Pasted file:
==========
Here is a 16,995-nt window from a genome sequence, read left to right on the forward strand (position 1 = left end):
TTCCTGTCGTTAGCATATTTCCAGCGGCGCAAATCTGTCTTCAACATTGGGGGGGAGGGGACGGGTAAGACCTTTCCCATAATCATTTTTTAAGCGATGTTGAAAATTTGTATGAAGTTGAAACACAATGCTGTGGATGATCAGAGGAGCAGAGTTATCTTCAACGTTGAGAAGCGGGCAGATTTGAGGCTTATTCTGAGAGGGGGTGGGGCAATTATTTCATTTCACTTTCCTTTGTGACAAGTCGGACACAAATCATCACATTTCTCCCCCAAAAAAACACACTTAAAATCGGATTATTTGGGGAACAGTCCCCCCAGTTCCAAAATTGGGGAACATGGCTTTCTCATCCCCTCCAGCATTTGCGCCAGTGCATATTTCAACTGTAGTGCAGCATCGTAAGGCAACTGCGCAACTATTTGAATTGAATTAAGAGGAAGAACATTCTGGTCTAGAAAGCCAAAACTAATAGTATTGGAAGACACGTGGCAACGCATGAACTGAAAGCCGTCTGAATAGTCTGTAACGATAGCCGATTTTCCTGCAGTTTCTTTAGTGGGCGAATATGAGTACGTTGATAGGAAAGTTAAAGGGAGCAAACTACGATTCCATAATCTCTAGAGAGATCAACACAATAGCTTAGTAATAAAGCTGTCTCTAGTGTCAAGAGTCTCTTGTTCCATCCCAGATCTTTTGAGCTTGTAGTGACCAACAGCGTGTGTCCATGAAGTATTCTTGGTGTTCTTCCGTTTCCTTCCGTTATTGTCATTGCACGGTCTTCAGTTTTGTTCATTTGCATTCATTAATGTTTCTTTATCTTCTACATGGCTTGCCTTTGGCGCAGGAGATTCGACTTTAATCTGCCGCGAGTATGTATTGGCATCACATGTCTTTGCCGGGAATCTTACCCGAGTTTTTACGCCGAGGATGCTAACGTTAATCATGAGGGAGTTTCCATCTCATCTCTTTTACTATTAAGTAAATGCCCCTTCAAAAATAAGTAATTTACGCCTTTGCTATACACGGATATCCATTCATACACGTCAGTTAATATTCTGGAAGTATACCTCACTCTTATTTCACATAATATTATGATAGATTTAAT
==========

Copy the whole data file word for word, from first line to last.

Here is a 16,995-nt window from a genome sequence, read left to right on the forward strand (position 1 = left end):
TTCCTGTCGTTAGCATATTTCCAGCGGCGCAAATCTGTCTTCAACATTGGGGGGGAGGGGACGGGTAAGACCTTTCCCATAATCATTTTTTAAGCGATGTTGAAAATTTGTATGAAGTTGAAACACAATGCTGTGGATGATCAGAGGAGCAGAGTTATCTTCAACGTTGAGAAGCGGGCAGATTTGAGGCTTATTCTGAGAGGGGGTGGGGCAATTATTTCATTTCACTTTCCTTTGTGACAAGTCGGACACAAATCATCACATTTCTCCCCCAAAAAAACACACTTAAAATCGGATTATTTGGGGAACAGTCCCCCCAGTTCCAAAATTGGGGAACATGGCTTTCTCATCCCCTCCAGCATTTGCGCCAGTGCATATTTCAACTGTAGTGCAGCATCGTAAGGCAACTGCGCAACTATTTGAATTGAATTAAGAGGAAGAACATTCTGGTCTAGAAAGCCAAAACTAATAGTATTGGAAGACACGTGGCAACGCATGAACTGAAAGCCGTCTGAATAGTCTGTAACGATAGCCGATTTTCCTGCAGTTTCTTTAGTGGGCGAATATGAGTACGTTGATAGGAAAGTTAAAGGGAGCAAACTACGATTCCATAATCTCTAGAGAGATCAACACAATAGCTTAGTAATAAAGCTGTCTCTAGTGTCAAGAGTCTCTTGTTCCATCCCAGATCTTTTGAGCTTGTAGTGACCAACAGCGTGTGTCCATGAAGTATTCTTGGTGTTCTTCCGTTTCCTTCCGTTATTGTCATTGCACGGTCTTCAGTTTTGTTCATTTGCATTCATTAATGTTTCTTTATCTTCTACATGGCTTGCCTTTGGCGCAGGAGATTCGACTTTAATCTGCCGCGAGTATGTATTGGCATCACATGTCTTTGCCGGGAATCTTACCCGAGTTTTTACGCCGAGGATGCTAACGTTAATCATGAGGGAGTTTCCATCTCATCTCTTTTACTATTAAGTAAATGCCCCTTCAAAAATAAGTAATTTACGCCTTTGCTATACACGGATATCCATTCATACACGTCAGTTAATATTCTGGAAGTATACCTCACTCTTATTTCACATAATATTATGATAGATTTAAT